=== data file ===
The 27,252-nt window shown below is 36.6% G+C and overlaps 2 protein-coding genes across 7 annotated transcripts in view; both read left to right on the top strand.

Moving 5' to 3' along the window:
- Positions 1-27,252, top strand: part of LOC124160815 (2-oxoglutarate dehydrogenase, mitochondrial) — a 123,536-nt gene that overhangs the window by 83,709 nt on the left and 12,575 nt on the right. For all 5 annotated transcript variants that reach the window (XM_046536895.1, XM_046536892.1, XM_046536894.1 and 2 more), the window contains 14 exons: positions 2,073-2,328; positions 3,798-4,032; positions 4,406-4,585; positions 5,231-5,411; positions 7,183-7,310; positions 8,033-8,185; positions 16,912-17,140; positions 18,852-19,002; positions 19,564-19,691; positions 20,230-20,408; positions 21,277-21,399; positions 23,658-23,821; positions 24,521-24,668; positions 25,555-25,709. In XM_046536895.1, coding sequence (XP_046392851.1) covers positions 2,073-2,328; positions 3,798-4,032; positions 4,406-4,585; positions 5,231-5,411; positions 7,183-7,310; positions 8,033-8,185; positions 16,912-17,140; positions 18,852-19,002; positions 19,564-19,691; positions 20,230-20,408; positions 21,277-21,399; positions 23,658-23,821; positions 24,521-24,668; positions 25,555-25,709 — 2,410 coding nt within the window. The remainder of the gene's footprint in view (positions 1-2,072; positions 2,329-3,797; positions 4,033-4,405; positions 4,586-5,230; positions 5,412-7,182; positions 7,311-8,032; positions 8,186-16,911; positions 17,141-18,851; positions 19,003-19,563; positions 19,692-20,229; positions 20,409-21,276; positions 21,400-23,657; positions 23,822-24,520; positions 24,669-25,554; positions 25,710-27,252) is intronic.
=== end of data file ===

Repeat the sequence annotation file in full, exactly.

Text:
The 27,252-nt window shown below is 36.6% G+C and overlaps 2 protein-coding genes across 7 annotated transcripts in view; both read left to right on the top strand.

Moving 5' to 3' along the window:
- Positions 1-27,252, top strand: part of LOC124160815 (2-oxoglutarate dehydrogenase, mitochondrial) — a 123,536-nt gene that overhangs the window by 83,709 nt on the left and 12,575 nt on the right. For all 5 annotated transcript variants that reach the window (XM_046536895.1, XM_046536892.1, XM_046536894.1 and 2 more), the window contains 14 exons: positions 2,073-2,328; positions 3,798-4,032; positions 4,406-4,585; positions 5,231-5,411; positions 7,183-7,310; positions 8,033-8,185; positions 16,912-17,140; positions 18,852-19,002; positions 19,564-19,691; positions 20,230-20,408; positions 21,277-21,399; positions 23,658-23,821; positions 24,521-24,668; positions 25,555-25,709. In XM_046536895.1, coding sequence (XP_046392851.1) covers positions 2,073-2,328; positions 3,798-4,032; positions 4,406-4,585; positions 5,231-5,411; positions 7,183-7,310; positions 8,033-8,185; positions 16,912-17,140; positions 18,852-19,002; positions 19,564-19,691; positions 20,230-20,408; positions 21,277-21,399; positions 23,658-23,821; positions 24,521-24,668; positions 25,555-25,709 — 2,410 coding nt within the window. The remainder of the gene's footprint in view (positions 1-2,072; positions 2,329-3,797; positions 4,033-4,405; positions 4,586-5,230; positions 5,412-7,182; positions 7,311-8,032; positions 8,186-16,911; positions 17,141-18,851; positions 19,003-19,563; positions 19,692-20,229; positions 20,409-21,276; positions 21,400-23,657; positions 23,822-24,520; positions 24,669-25,554; positions 25,710-27,252) is intronic.